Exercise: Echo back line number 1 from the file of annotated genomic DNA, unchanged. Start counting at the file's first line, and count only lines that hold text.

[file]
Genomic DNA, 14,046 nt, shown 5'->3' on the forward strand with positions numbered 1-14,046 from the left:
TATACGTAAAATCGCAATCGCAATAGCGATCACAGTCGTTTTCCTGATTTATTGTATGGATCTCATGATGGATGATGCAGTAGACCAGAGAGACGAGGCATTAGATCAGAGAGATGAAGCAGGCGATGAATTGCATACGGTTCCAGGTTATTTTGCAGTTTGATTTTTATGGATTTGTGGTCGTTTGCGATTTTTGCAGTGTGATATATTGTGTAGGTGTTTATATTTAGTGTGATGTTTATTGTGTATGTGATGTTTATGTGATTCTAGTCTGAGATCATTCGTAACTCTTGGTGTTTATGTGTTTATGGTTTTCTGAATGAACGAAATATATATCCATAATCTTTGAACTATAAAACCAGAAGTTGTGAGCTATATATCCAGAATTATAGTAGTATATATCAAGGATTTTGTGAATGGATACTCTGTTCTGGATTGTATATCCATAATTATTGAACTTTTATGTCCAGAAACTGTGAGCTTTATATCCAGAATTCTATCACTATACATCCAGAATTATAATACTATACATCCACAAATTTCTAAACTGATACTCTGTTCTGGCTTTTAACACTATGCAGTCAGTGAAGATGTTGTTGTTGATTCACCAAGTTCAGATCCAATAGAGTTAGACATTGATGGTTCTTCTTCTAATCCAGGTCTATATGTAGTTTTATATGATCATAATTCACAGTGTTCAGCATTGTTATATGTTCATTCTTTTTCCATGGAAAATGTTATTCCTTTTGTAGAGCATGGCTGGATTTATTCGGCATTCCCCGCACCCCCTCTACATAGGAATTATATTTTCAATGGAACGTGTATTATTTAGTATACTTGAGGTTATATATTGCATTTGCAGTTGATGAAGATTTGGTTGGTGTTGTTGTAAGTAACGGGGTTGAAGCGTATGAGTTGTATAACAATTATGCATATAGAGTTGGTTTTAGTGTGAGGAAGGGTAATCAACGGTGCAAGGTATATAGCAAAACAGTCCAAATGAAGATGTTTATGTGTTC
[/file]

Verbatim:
Genomic DNA, 14,046 nt, shown 5'->3' on the forward strand with positions numbered 1-14,046 from the left: